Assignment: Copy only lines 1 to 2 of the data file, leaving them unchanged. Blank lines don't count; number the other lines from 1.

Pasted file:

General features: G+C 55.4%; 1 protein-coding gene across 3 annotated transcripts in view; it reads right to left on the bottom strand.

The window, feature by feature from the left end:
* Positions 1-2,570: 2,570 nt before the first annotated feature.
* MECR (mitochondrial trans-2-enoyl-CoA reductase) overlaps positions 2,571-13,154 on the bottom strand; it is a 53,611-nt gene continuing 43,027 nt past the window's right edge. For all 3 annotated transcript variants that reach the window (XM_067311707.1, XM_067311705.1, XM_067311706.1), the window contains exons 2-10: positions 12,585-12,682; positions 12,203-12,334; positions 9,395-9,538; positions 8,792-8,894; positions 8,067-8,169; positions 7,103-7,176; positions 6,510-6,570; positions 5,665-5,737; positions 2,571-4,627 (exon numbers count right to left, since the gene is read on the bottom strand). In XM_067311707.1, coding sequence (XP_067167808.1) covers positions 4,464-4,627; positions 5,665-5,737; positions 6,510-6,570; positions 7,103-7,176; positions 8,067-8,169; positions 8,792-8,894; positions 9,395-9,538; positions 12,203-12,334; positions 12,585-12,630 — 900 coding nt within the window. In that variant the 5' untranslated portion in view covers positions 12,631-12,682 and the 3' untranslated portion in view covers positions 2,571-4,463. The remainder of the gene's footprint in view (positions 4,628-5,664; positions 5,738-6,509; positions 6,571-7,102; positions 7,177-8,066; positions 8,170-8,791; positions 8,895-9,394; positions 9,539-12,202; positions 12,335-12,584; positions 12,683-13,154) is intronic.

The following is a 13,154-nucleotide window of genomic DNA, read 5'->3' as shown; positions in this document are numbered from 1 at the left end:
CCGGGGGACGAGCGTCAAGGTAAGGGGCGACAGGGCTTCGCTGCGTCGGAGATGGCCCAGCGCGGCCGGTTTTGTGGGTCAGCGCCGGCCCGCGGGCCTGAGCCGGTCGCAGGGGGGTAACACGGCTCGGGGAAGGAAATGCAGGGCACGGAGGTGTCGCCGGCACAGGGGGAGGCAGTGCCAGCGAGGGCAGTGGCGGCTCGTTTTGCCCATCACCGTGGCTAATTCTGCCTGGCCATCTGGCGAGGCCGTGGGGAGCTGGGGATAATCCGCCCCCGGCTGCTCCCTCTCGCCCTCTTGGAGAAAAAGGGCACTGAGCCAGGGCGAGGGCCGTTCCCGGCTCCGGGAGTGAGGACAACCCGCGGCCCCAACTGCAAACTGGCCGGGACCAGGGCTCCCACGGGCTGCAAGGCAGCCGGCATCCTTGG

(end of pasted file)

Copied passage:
General features: G+C 55.4%; 1 protein-coding gene across 3 annotated transcripts in view; it reads right to left on the bottom strand.

The window, feature by feature from the left end: